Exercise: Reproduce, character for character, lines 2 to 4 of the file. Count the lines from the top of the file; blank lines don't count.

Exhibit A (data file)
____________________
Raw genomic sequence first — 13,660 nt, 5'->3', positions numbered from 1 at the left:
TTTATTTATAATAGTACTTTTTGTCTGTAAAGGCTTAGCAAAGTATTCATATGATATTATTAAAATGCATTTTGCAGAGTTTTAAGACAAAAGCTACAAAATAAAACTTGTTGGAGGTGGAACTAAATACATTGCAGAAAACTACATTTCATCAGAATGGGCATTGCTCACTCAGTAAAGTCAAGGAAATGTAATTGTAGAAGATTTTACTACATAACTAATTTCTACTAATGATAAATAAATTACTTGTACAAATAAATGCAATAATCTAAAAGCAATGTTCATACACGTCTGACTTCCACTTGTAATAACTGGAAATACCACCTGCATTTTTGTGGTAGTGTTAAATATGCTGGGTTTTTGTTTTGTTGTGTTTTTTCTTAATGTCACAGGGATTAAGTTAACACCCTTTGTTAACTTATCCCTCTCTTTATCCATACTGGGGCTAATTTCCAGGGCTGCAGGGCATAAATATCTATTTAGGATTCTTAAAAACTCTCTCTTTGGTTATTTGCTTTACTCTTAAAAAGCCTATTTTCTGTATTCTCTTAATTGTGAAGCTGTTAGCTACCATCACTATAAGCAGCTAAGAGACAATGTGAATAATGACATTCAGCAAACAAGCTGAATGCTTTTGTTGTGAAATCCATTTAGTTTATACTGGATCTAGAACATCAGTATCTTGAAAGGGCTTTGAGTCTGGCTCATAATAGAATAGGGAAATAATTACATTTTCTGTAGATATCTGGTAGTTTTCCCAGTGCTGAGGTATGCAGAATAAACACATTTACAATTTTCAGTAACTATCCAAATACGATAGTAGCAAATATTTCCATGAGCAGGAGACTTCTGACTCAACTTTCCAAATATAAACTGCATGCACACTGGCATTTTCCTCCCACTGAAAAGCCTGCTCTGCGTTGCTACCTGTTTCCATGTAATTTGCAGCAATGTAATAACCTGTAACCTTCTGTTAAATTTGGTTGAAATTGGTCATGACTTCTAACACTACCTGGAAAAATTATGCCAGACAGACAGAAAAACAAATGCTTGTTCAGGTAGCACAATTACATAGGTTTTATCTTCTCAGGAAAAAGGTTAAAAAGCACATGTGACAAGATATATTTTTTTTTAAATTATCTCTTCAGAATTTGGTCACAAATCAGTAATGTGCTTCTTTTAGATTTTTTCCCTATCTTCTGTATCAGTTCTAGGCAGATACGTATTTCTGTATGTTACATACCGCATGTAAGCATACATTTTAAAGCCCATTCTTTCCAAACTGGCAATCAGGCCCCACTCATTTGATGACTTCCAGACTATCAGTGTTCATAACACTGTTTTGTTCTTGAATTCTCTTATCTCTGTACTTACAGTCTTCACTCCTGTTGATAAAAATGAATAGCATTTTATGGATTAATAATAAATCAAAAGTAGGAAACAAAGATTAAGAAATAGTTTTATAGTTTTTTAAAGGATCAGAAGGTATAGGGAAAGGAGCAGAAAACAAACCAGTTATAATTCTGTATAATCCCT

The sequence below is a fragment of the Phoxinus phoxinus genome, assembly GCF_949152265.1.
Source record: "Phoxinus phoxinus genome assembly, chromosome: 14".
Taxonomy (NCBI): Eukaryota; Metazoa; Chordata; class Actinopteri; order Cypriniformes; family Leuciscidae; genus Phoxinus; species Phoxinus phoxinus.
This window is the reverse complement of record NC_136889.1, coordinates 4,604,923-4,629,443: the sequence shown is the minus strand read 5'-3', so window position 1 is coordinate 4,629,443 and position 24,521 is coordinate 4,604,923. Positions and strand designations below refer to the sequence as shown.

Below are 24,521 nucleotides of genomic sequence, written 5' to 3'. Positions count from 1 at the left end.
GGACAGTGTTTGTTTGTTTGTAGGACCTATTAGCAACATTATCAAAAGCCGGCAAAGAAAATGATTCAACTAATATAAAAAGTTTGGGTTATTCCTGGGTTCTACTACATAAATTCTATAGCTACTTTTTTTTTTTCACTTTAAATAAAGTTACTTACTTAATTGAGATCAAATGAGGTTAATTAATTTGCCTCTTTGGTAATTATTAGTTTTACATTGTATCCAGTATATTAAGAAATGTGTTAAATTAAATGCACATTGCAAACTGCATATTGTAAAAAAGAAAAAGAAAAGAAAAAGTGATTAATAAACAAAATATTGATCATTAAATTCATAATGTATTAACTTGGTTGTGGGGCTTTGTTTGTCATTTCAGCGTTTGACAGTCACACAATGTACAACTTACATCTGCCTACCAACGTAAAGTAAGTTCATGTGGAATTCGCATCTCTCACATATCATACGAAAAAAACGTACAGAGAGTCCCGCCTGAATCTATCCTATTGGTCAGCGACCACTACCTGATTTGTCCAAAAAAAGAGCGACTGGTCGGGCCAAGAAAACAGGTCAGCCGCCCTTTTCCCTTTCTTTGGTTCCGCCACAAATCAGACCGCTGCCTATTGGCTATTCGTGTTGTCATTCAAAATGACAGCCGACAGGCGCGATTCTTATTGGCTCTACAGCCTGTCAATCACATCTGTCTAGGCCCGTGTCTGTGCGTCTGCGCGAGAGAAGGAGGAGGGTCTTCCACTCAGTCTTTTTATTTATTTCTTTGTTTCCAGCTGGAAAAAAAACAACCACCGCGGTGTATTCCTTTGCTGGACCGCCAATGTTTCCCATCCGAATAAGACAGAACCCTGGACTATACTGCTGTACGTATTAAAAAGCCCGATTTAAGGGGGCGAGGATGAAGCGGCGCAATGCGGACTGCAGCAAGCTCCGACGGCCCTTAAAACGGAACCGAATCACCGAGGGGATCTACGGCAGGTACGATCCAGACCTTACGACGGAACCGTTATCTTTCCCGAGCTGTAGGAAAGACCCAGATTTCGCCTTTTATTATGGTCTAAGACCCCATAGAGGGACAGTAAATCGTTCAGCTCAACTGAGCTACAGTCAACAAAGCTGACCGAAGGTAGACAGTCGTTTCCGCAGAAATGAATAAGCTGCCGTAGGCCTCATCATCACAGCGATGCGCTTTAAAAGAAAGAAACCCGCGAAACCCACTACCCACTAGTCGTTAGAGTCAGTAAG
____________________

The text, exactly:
TTTATTTATAATAGTACTTTTTGTCTGTAAAGGCTTAGCAAAGTATTCATATGATATTATTAAAATGCATTTTGCAGAGTTTTAAGACAAAAGCTACAAAATAAAACTTGTTGGAGGTGGAACTAAATACATTGCAGAAAACTACATTTCATCAGAATGGGCATTGCTCACTCAGTAAAGTCAAGGAAATGTAATTGTAGAAGATTTTACTACATAACTAATTTCTACTAATGATAAATAAATTACTTGTACAAATAAATGCAATAATCTAAAAGCAATGTTCATACACGTCTGACTTCCACTTGTAATAACTGGAAATACCACCTGCATTTTTGTGGTAGTGTTAAATATGCTGGGTTTTTGTTTTGTTGTGTTTTTTCTTAATGTCACAGGGATTAAGTTAACACCCTTTGTTAACTTATCCCTCTCTTTATCCATACTGGGGCTAATTTCCAGGGCTGCAGGGCATAAATATCTATTTAGGATTCTTAAAAACTCTCTCTTTGGTTATTTGCTTTACTCTTAAAAAGCCTATTTTCTGTATTCTCTTAATTGTGAAGCTGTTAGCTACCATCACTATAAGCAGCTAAGAGACAATGTGAATAATGACATTCAGCAAACAAGCTGAATGCTTTTGTTGTGAAATCCATTTAGTTTATACTGGATCTAGAACATCAGTATCTTGAAAGGGCTTTGAGTCTGGCTCATAATAGAATAGGGAAATAATTACATTTTCTGTAGATATCTGGTAGTTTTCCCAGTGCTGAGGTATGCAGAATAAACACATTTACAATTTTCAGTAACTATCCAAATACGATAGTAGCAAATATTTCCATGAGCAGGAGACTTCTGACTCAACTTTCCAAATATAAACTGCATGCACACTGGCATTTTCCTCCCACTGAAAAGCCTGCTCTGCGTTGCTACCTGTTTCCATGTAATTTGCAGCAATGTAATAACCTGTAACCTTCTGTTAAATTTGGTTGAAATTGGTCATGACTTCTAACACTACCTGGAAAAATTATGCCAGACAGACAGAAAAACAAATGCTTGTTCAGGTAGCACAATTACATAGGTTTTATCTTCTCAGGAAAAAGGTTAAAAAGCACATGTGACAAGATATATTTTTTTTTAAATTATCTCTTCAGAATTTGGTCACAAATCAGTAATGTGCTTCTTTTAGATTTTTTCCCTATCTTCTGTATCAGTTCTAGGCAGATACGTATTTCTGTATGTTACATACCGCATGTAAGCATACATTTTAAAGCCCATTCTTTCCAAACTGGCAATCAGGCCCCACTCATTTGATGACTTCCAGACTATCAGTGTTCATAACACTGTTTTGTTCTTGAATTCTCTTATCTCTGTACTTACAGTCTTCACTCCTGTTGATAAAAATGAATAGCATTTTATGGATTAATAATAAATCAAAAGTAGGAAACAAAGATTAAGAAATAGTTTTATAGTTTTTTAAAGGATCAGAAGGTATAGGGAAAGGAGCAGAAAACAAACCAGTTATAATTCTGTATAATCCCT

The sequence below is a fragment of the Phoxinus phoxinus genome, assembly GCF_949152265.1.
Source record: "Phoxinus phoxinus genome assembly, chromosome: 14".